Academic journal article The Qualitative Report

Is It Any Clearer? Generic Qualitative Inquiry and the VSAIEEDC Model of Data Analysis

Academic journal article The Qualitative Report

Is It Any Clearer? Generic Qualitative Inquiry and the VSAIEEDC Model of Data Analysis

Article excerpt

It has been proposed in the literature that generic qualitative inquiry is an easier approach to a qualitative research project and maybe suitable for qualitative student dissertations (McLeod, 2001). Although McLeod (2001) underlined reasons for his argument of facility, such as flexibility and no requirement of expertise in a particular approach, generic qualitative inquiry is anything but uncomplicated (Caelli, Ray, & Mill, 2003). Generic qualitative inquiry, by virtue of its lack of allegiance to a particular methodology, may leave the novice researcher without a clear starting point. The lack of academic literature on generic qualitative inquiry, and more importantly the lack of a standard analysis boilerplate, was the impetus for this article. The five qualitative research traditions as defined by Creswell (2009) are (a) ethnography, (b) grounded theory, (c) case study, (d) phenomenology, and (e) narrative. Each of these five traditions adhere to a specific methodology and each methodology is based upon the researcher's world view; how the researcher defines his ontology, epistemology and axiology. As Creswell (2009) suggested each particular methodology, from positivism to phenomenology, are merely points in a continuum of knowing. Where then does generic qualitative inquiry, which espouses no particular view on the creation of knowledge or the existence of truth, fall in that continuum? This article explores the role of generic qualitative inquiry in the research continuum and suggests a meaningful way to approach and analyze data generated from the generic qualitative approach.

The Five Research Traditions

Merriam (2009) asserts that qualitative researchers are primarily interested in "understanding how people interpret their experiences, how they construct their world and what meaning they attribute to their experiences" (p. 5). Merriam also stated that, in essence, every qualitative study starts as a basic generic qualitative inquiry and that the chosen methodology (informed by a theoretical framework) is merely an additional "dimension" to the understanding of an experience and its construction. Therefore, to better understand what generic qualitative inquiry is, perhaps the best place to start is defining what it is not. The five recognized qualitative approaches are: ethnography, grounded theory, case study, phenomenology and narrative research. Percy, Kostere, and Kostere (2015) offered a simplified definition of four methodologies and their different end goals:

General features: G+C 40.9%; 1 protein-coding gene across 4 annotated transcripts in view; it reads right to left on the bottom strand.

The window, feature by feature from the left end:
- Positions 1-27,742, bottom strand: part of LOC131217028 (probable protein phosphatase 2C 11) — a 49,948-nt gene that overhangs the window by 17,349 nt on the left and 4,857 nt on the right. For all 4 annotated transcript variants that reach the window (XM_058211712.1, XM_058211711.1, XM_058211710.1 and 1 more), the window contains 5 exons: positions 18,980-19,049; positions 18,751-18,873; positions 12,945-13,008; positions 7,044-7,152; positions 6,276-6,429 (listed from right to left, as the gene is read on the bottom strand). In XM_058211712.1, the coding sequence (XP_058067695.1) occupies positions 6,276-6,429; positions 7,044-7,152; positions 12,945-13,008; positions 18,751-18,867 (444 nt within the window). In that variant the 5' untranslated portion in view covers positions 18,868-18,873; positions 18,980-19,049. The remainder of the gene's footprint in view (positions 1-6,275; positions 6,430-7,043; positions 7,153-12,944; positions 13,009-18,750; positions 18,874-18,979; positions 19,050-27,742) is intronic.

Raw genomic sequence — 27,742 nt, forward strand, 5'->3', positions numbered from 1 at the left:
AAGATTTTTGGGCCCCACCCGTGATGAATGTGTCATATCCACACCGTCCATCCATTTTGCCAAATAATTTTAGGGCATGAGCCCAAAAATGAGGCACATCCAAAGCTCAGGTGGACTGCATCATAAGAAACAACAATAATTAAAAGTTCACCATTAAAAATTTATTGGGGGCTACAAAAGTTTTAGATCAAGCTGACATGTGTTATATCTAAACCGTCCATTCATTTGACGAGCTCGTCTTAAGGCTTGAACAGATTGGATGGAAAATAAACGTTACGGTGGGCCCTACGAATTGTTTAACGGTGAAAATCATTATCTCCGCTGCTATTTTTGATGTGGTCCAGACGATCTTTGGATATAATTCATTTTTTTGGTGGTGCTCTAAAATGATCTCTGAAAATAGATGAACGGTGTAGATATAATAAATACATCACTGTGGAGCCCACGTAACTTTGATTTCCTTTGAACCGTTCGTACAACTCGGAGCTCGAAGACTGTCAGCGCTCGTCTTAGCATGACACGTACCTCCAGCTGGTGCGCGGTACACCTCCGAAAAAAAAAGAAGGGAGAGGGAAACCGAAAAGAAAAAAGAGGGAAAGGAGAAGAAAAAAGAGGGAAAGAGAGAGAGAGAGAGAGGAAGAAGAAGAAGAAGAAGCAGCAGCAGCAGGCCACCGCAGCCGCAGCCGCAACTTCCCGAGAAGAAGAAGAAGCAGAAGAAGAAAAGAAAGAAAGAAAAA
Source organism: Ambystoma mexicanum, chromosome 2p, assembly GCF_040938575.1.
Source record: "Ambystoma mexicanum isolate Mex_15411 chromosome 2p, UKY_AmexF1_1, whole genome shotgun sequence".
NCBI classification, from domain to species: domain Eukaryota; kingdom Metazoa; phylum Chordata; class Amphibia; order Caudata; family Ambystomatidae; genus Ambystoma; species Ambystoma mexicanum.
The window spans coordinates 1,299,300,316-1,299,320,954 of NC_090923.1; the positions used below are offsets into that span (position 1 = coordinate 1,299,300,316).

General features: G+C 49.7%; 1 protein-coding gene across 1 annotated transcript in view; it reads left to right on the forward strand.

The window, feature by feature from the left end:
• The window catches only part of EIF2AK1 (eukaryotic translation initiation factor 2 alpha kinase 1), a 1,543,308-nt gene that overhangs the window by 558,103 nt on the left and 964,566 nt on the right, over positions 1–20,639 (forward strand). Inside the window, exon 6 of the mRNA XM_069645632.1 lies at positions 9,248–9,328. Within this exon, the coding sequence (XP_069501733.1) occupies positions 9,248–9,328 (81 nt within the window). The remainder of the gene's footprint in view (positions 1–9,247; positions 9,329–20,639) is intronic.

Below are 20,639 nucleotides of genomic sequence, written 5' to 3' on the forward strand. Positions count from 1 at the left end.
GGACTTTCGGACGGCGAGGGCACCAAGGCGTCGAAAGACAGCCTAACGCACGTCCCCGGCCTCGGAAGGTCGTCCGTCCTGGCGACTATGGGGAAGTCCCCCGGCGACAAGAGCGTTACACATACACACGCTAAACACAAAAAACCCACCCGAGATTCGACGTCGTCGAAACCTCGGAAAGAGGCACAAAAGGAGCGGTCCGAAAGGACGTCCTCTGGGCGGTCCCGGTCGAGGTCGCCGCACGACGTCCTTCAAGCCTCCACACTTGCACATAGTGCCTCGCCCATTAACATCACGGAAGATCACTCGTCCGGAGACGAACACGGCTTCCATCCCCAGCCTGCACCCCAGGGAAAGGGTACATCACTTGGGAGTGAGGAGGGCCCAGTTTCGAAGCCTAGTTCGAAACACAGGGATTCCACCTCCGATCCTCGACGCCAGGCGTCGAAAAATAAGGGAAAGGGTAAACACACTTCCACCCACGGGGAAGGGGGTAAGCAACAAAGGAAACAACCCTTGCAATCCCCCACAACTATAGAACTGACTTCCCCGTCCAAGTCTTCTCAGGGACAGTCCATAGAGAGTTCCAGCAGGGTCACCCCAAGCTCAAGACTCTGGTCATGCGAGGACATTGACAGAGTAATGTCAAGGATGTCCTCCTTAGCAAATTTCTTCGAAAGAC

Ethnography--an investigation of the social-cultural experience within a network or social group.

Case Study--an investigation of a singular case or bounded system using multiple sources of data and multiple methods of collection.

Grounded Theory--an inquiry used to generate data to develop an explanation or theory of a process developed over time.

Phenomenology--an investigation of the lived experiences (cognitive processes) of some phenomena; a focus on the internal context not the external content of those experiencing the phenomena (pp. 76-77).

Finally, narrative research--an inquiry to discover the personal life stories of an individual or group combined with the researcher's perspective in a collaborative and narrative chronology (Creswell, 2009).

Generic Qualitative Inquiry Defined

Percy et al. (2015), then offered this definition of a generic qualitative inquiry: "Generic qualitative inquiry investigates people's reports of their subjective opinions, attitudes, beliefs, or reflections on their experiences, of things in the outer world" (p. 78). This definition offers clues into the appropriate use of a generic qualitative inquiry: (a) the research centers on subjective opinion (how the participant made sense of this particular experience) and (b) the focus of the research is external. Worthington (n.d.) posited that generic qualitative inquiry must be about more than opinions, beliefs and attitudes as those can be measured in a quantitative study. …

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